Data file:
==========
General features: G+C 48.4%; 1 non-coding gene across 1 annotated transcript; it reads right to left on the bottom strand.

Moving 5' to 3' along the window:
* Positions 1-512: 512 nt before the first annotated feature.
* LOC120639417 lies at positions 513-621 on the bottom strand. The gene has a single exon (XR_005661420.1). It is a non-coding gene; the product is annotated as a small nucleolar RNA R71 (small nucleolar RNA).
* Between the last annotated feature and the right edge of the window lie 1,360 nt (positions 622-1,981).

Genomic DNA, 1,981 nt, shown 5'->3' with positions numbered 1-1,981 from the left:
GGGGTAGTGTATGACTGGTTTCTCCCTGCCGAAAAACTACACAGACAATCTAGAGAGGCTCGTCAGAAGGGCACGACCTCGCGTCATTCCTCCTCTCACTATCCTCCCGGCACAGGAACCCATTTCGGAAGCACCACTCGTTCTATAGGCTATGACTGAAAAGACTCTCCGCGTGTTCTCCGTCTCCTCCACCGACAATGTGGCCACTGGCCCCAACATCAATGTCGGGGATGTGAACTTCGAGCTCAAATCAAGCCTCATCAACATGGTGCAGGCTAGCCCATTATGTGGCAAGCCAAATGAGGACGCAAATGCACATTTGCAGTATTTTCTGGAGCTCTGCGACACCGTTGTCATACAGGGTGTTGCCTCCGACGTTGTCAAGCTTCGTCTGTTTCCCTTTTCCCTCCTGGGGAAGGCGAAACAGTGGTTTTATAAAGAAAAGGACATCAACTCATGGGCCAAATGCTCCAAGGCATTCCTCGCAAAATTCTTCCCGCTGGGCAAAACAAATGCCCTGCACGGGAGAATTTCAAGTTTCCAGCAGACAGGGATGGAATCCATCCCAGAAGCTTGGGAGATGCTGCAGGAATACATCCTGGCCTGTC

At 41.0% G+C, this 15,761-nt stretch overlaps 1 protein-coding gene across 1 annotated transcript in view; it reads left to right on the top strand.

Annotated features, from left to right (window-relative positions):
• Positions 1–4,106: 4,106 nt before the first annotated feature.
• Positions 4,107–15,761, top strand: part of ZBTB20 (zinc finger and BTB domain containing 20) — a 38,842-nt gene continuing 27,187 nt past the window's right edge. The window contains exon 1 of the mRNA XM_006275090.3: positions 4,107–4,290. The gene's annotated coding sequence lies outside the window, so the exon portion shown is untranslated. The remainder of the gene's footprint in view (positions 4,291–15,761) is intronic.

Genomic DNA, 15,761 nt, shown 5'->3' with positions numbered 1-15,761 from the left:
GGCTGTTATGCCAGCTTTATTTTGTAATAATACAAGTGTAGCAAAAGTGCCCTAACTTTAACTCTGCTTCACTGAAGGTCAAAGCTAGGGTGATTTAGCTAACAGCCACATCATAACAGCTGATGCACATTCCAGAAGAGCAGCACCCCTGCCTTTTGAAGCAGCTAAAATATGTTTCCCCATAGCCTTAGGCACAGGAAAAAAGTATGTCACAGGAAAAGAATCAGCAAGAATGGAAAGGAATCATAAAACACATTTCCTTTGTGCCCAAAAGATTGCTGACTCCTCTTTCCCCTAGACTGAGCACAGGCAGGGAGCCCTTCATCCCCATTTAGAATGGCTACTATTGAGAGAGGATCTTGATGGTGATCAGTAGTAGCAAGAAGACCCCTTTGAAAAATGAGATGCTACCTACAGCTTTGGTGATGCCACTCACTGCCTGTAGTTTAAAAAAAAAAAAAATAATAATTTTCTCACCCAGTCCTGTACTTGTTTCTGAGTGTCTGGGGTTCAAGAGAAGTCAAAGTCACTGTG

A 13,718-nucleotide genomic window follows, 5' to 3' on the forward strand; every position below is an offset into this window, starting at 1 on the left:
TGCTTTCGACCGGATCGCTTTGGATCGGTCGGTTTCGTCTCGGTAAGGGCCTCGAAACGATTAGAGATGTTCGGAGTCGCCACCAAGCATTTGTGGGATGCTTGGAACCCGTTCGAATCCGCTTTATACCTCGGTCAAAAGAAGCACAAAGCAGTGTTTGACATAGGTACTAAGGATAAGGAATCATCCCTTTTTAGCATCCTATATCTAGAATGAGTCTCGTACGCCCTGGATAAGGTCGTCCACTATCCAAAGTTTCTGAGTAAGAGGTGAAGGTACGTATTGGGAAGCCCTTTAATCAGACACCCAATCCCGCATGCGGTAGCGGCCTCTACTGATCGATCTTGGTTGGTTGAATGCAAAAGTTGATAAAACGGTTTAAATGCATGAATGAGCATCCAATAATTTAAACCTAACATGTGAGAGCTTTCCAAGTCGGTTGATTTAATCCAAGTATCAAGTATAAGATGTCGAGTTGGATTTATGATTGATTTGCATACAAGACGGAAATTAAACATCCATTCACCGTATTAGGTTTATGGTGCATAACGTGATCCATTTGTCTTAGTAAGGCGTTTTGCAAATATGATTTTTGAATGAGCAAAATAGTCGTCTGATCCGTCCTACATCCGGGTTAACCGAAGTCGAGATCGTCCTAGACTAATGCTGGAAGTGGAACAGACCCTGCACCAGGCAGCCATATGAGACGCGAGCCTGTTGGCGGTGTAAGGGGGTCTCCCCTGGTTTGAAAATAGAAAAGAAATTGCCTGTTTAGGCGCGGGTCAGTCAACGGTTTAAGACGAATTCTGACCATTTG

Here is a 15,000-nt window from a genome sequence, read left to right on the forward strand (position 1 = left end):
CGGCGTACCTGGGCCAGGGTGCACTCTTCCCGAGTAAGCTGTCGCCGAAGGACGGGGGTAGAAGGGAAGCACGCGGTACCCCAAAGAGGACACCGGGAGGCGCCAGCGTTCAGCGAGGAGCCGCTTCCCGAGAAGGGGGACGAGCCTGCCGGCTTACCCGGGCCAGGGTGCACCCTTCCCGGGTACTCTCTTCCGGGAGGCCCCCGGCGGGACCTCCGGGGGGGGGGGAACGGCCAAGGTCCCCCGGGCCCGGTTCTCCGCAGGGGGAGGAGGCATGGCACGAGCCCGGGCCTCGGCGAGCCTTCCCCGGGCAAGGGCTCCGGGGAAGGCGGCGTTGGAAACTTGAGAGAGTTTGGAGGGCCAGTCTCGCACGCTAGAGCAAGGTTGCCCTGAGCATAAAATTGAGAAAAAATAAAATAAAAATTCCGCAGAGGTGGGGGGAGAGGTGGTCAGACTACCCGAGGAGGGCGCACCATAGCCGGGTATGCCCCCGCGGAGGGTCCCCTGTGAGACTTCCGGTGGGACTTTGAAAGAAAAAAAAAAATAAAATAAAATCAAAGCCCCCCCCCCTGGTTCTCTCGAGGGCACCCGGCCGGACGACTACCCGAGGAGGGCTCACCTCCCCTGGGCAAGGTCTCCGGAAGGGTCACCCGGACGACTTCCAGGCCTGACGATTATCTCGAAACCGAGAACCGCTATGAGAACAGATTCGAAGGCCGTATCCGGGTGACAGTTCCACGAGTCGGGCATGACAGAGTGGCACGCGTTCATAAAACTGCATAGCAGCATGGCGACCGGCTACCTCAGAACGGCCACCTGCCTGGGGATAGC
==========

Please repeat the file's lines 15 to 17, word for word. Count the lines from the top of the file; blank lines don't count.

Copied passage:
TGCTTTCGACCGGATCGCTTTGGATCGGTCGGTTTCGTCTCGGTAAGGGCCTCGAAACGATTAGAGATGTTCGGAGTCGCCACCAAGCATTTGTGGGATGCTTGGAACCCGTTCGAATCCGCTTTATACCTCGGTCAAAAGAAGCACAAAGCAGTGTTTGACATAGGTACTAAGGATAAGGAATCATCCCTTTTTAGCATCCTATATCTAGAATGAGTCTCGTACGCCCTGGATAAGGTCGTCCACTATCCAAAGTTTCTGAGTAAGAGGTGAAGGTACGTATTGGGAAGCCCTTTAATCAGACACCCAATCCCGCATGCGGTAGCGGCCTCTACTGATCGATCTTGGTTGGTTGAATGCAAAAGTTGATAAAACGGTTTAAATGCATGAATGAGCATCCAATAATTTAAACCTAACATGTGAGAGCTTTCCAAGTCGGTTGATTTAATCCAAGTATCAAGTATAAGATGTCGAGTTGGATTTATGATTGATTTGCATACAAGACGGAAATTAAACATCCATTCACCGTATTAGGTTTATGGTGCATAACGTGATCCATTTGTCTTAGTAAGGCGTTTTGCAAATATGATTTTTGAATGAGCAAAATAGTCGTCTGATCCGTCCTACATCCGGGTTAACCGAAGTCGAGATCGTCCTAGACTAATGCTGGAAGTGGAACAGACCCTGCACCAGGCAGCCATATGAGACGCGAGCCTGTTGGCGGTGTAAGGGGGTCTCCCCTGGTTTGAAAATAGAAAAGAAATTGCCTGTTTAGGCGCGGGTCAGTCAACGGTTTAAGACGAATTCTGACCATTTG

Here is a 15,000-nt window from a genome sequence, read left to right on the forward strand (position 1 = left end):
CGGCGTACCTGGGCCAGGGTGCACTCTTCCCGAGTAAGCTGTCGCCGAAGGACGGGGGTAGAAGGGAAGCACGCGGTACCCCAAAGAGGACACCGGGAGGCGCCAGCGTTCAGCGAGGAGCCGCTTCCCGAGAAGGGGGACGAGCCTGCCGGCTTACCCGGGCCAGGGTGCACCCTTCCCGGGTACTCTCTTCCGGGAGGCCCCCGGCGGGACCTCCGGGGGGGGGGGAACGGCCAAGGTCCCCCGGGCCCGGTTCTCCGCAGGGGGAGGAGGCATGGCACGAGCCCGGGCCTCGGCGAGCCTTCCCCGGGCAAGGGCTCCGGGGAAGGCGGCGTTGGAAACTTGAGAGAGTTTGGAGGGCCAGTCTCGCACGCTAGAGCAAGGTTGCCCTGAGCATAAAATTGAGAAAAAATAAAATAAAAATTCCGCAGAGGTGGGGGGAGAGGTGGTCAGACTACCCGAGGAGGGCGCACCATAGCCGGGTATGCCCCCGCGGAGGGTCCCCTGTGAGACTTCCGGTGGGACTTTGAAAGAAAAAAAAAAATAAAATAAAATCAAAGCCCCCCCCCCTGGTTCTCTCGAGGGCACCCGGCCGGACGACTACCCGAGGAGGGCTCACCTCCCCTGGGCAAGGTCTCCGGAAGGGTCACCCGGACGACTTCCAGGCCTGACGATTATCTCGAAACCGAGAACCGCTATGAGAACAGATTCGAAGGCCGTATCCGGGTGACAGTTCCACGAGTCGGGCATGACAGAGTGGCACGCGTTCATAAAACTGCATAGCAGCATGGCGACCGGCTACCTCAGAACGGCCACCTGCCTGGGGATAGC